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Water Conservation and Re-use
· A stormwater catchment system filters runoff returning it to the wetlands.
· During construction a one million gallon storm water detention pond and filtration system helped to control erosion, slowly dispersing filtered storm water back into the greenbelt.
· The healing garden includes a water feature using recycled water.
Energy and Atmosphere
· Interior and exterior material palettes celebrate nature. Stone and wood, reflecting the region, integrate the building into the landscape and create a soothing atmosphere.
· Extensive use of natural light minimizes overhead lighting and reduces electrical loads.
· Automatic shut-down of garden and nonessential lighting during non-peak hours helps reduce electrical loads.
· Where possible (e.g. dining area, patient rooms) daylighting controls allow energy needs to be managed by users.
· Downward focused exterior and signage lighting reduces light pollution.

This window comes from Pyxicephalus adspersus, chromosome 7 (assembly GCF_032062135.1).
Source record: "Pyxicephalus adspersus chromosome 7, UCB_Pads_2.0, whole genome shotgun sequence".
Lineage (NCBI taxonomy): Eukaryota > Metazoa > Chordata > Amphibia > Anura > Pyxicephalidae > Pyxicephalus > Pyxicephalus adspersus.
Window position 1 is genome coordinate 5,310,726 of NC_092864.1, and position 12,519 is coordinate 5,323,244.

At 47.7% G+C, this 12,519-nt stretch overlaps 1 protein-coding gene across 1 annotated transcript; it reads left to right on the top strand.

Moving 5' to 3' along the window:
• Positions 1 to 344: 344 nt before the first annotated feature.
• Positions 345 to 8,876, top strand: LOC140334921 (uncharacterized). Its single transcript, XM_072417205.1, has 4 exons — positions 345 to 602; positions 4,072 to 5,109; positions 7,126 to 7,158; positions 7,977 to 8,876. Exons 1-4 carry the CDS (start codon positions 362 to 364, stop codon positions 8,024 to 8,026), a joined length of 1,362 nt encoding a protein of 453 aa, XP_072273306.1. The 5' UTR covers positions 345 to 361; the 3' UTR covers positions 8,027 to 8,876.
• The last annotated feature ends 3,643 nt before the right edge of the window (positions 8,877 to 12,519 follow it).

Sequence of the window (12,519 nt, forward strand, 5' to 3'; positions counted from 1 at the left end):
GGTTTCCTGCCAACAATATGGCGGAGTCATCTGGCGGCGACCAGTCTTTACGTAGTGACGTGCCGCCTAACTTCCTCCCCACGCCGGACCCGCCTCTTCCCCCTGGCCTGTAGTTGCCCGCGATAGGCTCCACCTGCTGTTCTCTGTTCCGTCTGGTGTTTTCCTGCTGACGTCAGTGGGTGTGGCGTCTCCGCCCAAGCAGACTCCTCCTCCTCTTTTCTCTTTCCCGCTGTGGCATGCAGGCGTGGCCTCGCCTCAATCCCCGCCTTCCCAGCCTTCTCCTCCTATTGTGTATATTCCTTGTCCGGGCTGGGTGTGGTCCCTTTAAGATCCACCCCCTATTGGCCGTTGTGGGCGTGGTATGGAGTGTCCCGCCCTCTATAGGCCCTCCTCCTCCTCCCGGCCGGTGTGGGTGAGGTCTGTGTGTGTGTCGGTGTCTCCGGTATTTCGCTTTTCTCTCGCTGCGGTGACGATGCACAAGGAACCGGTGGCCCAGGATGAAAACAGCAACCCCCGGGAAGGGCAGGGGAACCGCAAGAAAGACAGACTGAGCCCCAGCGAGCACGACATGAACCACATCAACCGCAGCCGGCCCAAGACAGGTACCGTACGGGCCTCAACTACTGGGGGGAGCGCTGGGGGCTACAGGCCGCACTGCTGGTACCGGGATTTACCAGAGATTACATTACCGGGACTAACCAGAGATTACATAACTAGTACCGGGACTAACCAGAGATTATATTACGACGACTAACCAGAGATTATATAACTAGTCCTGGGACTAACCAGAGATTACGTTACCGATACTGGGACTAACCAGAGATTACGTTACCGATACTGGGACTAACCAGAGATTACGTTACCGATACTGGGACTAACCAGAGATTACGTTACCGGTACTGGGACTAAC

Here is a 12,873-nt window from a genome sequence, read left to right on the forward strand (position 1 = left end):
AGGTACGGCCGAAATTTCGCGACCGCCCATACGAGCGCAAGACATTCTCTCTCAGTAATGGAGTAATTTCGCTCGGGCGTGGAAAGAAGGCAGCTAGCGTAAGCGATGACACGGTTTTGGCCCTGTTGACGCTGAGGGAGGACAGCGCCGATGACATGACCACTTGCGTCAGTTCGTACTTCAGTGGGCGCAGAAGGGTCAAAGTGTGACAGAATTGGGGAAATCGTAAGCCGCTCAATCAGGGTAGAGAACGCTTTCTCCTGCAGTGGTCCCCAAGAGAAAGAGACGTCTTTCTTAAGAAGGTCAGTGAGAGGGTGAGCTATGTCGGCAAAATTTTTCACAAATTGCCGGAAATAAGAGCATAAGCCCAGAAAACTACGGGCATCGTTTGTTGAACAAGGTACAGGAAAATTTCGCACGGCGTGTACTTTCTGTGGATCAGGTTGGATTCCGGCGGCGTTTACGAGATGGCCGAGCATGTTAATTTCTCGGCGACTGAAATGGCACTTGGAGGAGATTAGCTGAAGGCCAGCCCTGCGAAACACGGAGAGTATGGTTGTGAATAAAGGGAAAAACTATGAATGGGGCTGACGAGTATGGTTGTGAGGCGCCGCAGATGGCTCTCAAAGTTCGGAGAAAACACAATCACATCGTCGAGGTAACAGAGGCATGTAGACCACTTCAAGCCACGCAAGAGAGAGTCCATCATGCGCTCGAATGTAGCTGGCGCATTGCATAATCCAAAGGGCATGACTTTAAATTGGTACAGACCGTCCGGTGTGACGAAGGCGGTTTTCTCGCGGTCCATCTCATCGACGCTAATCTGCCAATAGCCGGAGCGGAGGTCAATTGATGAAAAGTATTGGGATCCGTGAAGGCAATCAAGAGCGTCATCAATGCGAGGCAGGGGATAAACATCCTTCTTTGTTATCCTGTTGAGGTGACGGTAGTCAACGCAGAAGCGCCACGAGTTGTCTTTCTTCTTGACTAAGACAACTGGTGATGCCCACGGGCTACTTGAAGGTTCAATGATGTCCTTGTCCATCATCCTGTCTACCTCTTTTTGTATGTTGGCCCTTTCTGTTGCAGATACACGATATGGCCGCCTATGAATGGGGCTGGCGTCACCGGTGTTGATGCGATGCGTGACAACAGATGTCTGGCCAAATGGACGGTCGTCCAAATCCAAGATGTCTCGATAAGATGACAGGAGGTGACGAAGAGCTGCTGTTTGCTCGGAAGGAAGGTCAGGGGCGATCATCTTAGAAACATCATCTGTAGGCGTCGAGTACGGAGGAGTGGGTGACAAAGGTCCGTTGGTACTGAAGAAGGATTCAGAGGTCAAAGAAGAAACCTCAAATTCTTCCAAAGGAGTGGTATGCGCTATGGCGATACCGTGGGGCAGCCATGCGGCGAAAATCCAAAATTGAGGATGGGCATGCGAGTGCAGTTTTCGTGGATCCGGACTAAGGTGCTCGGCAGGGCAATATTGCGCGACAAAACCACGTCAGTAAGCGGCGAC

· An innovative HVAC heat recovery system recycles steam and helps meet part of the hospital’s heating needs.
Materials and Resources
· Low-VOC paints, adhesives, sealants, and carpets reduce harmful fumes.
· Rubber flooring (in lieu of vinyl) reduces the need for damaging cleaning chemicals while maintaining strict hospital infection control standards.
· During construction separate containers were provided for concrete, metal, wood, and gypsum.
Promoting Alternative Transportation
· Nature trails throughout the wooded hospital campus adjoin with an existing public pedestrian path and nearby park-and-ride.
· Bike parking spaces are provided for visitors and staff.
· Two locally-served transit stops are integrated into the new hospital; one at the hospital and one at the medical office building.
Owner: Franciscan Health System, Tacoma, Washington
Architect: ZGF Architects LLP, Seattle, Washington
General Contractor: Sellen Construction, Seattle, Washington
Developer: The Hammes Company, Seattle, Washington
Structural Engineer: PCS Structural Solutions, Tacoma, Washington
Mechanical Engineer: CDi Engineers, Lynnwood, Washington
Electrical Engineer: Coffman Engineers, Seattle, Washington
Civil Engineer: DOWL Engineers, Redmond, Washington
Landscape Architect: SiteWorkshop, Seattle, Washington
Owner, Medical Office Building: Frauenshuh Healthcare Real Estate Solutions, Minneapolis, Minnesota
Total Area: 250,000 SF
|Last Updated on Tuesday, 07 December 2010 10:05|